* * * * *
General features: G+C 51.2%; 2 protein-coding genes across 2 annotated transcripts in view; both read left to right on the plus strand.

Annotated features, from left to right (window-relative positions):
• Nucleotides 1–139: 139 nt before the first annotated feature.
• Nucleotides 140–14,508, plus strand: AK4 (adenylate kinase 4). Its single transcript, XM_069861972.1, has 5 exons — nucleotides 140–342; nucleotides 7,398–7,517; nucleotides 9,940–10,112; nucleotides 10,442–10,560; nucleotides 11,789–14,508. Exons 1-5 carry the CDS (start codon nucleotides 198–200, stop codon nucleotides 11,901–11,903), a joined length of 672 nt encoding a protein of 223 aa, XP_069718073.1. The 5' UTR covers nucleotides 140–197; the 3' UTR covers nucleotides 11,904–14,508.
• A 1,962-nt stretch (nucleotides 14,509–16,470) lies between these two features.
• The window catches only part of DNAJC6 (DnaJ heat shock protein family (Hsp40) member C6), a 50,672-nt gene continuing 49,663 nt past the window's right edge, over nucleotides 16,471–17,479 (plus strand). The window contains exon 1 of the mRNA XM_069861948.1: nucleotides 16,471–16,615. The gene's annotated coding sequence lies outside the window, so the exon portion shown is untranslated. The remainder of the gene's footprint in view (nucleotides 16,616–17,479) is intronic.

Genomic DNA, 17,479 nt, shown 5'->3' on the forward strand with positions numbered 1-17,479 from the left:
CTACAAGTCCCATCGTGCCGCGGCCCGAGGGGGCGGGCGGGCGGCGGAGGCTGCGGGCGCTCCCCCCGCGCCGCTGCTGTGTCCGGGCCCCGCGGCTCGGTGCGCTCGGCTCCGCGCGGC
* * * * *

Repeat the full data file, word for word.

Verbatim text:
General features: G+C 51.2%; 2 protein-coding genes across 2 annotated transcripts in view; both read left to right on the plus strand.

Annotated features, from left to right (window-relative positions):
• Nucleotides 1–139: 139 nt before the first annotated feature.
• Nucleotides 140–14,508, plus strand: AK4 (adenylate kinase 4). Its single transcript, XM_069861972.1, has 5 exons — nucleotides 140–342; nucleotides 7,398–7,517; nucleotides 9,940–10,112; nucleotides 10,442–10,560; nucleotides 11,789–14,508. Exons 1-5 carry the CDS (start codon nucleotides 198–200, stop codon nucleotides 11,901–11,903), a joined length of 672 nt encoding a protein of 223 aa, XP_069718073.1. The 5' UTR covers nucleotides 140–197; the 3' UTR covers nucleotides 11,904–14,508.
• A 1,962-nt stretch (nucleotides 14,509–16,470) lies between these two features.
• The window catches only part of DNAJC6 (DnaJ heat shock protein family (Hsp40) member C6), a 50,672-nt gene continuing 49,663 nt past the window's right edge, over nucleotides 16,471–17,479 (plus strand). The window contains exon 1 of the mRNA XM_069861948.1: nucleotides 16,471–16,615. The gene's annotated coding sequence lies outside the window, so the exon portion shown is untranslated. The remainder of the gene's footprint in view (nucleotides 16,616–17,479) is intronic.

Genomic DNA, 17,479 nt, shown 5'->3' on the forward strand with positions numbered 1-17,479 from the left:
CTACAAGTCCCATCGTGCCGCGGCCCGAGGGGGCGGGCGGGCGGCGGAGGCTGCGGGCGCTCCCCCCGCGCCGCTGCTGTGTCCGGGCCCCGCGGCTCGGTGCGCTCGGCTCCGCGCGGC